Velvet Paintings: 18th-Century Pastels from The Huntington’s Art CollectionsMay 16-Sept. 7, 2015
May 16-Sept. 7, 2015
Huntington Gallery, Focus Room
Velvet Paintings: 18th-Century Pastels from The Huntington’s Art Collections
This exhibition features nine 18th-century pastels from The Huntington’s holdings, which have not been on public view for nearly a decade. Still-sparkling works by masters of the medium such as Rosalba Carriera, Francis Cotes, and William Hoare, brilliantly demonstrate why the late 17th-century French art theorist Roger de Piles called pastel “the most commodious type of painting.”
Between Modernism and Tradition: British Works on Paper, 1914-1948March 28-Sept. 28, 2015
March 28-Sept. 28, 2015
Huntington Art Gallery, West Wing, Second Floor
Early 20th-century modernism in Britain drew its inspiration from avant-garde art movements in France, Germany, and Italy, the best known of which was Vorticism, a dynamic style of jarring colors and bold lines that embraced modernity and the machine age. This exhibition of about two dozen drawings, watercolors, and prints, drawn from The Huntington’s collections, explores the great range of artistic styles employed by British artists through a period of dramatic social upheaval and change.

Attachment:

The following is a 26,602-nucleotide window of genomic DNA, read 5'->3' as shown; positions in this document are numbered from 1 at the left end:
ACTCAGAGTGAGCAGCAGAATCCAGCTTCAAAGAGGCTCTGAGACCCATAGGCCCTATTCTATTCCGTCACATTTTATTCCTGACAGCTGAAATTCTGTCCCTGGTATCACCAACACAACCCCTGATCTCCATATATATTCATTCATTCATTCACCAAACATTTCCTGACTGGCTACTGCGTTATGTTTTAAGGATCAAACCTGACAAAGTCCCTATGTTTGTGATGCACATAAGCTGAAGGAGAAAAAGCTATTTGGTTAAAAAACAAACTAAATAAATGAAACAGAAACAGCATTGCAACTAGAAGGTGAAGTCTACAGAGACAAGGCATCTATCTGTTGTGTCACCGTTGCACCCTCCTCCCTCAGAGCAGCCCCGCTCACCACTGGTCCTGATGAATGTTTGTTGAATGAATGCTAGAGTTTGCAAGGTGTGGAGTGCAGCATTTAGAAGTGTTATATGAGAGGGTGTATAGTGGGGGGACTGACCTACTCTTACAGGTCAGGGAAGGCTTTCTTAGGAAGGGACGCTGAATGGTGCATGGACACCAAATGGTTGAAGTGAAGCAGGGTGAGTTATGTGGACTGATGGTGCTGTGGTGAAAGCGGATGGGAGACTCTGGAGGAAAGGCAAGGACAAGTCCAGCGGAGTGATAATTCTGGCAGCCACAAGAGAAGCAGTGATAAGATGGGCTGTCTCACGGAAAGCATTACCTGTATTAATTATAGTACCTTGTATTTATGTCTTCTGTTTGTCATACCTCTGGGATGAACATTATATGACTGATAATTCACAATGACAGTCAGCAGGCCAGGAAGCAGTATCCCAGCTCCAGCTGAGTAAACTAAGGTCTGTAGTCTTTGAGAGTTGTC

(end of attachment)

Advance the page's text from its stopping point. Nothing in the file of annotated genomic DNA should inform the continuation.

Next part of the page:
Magna Carta: Law and Legend, 1215-2015June 13-Oct. 12, 2015
June 13-Oct. 12, 2015
Library, West Hall
Celebrating the 800th anniversary of the Magna Carta, this exhibition explores the language and ideology of constitutionalism and the rule of law. While the cornerstone of the exhibition is The Huntington's 13th-century draft of the Magna Carta, the themes move beyond Medieval England to explore the relevance of Magna Carta to later English history, the history of the United States, and the modern world, drawn from the Huntington’s collections.
Funny Business: Humor in British Drawings from Hogarth to RowlandsonAug. 15-Nov. 30, 2015
Aug. 15-Nov. 30, 2015
Huntington Art Gallery, Works on Paper Room
This exhibition features 13 humorous 18th-century British works on paper drawn from the holdings of The Huntington’s art collections. Using a variety of different themes and techniques artists such as Thomas Rowlandson and Isaac Cruikshank played an integral role in creating a thriving market for British drawing and defining British humor during this period.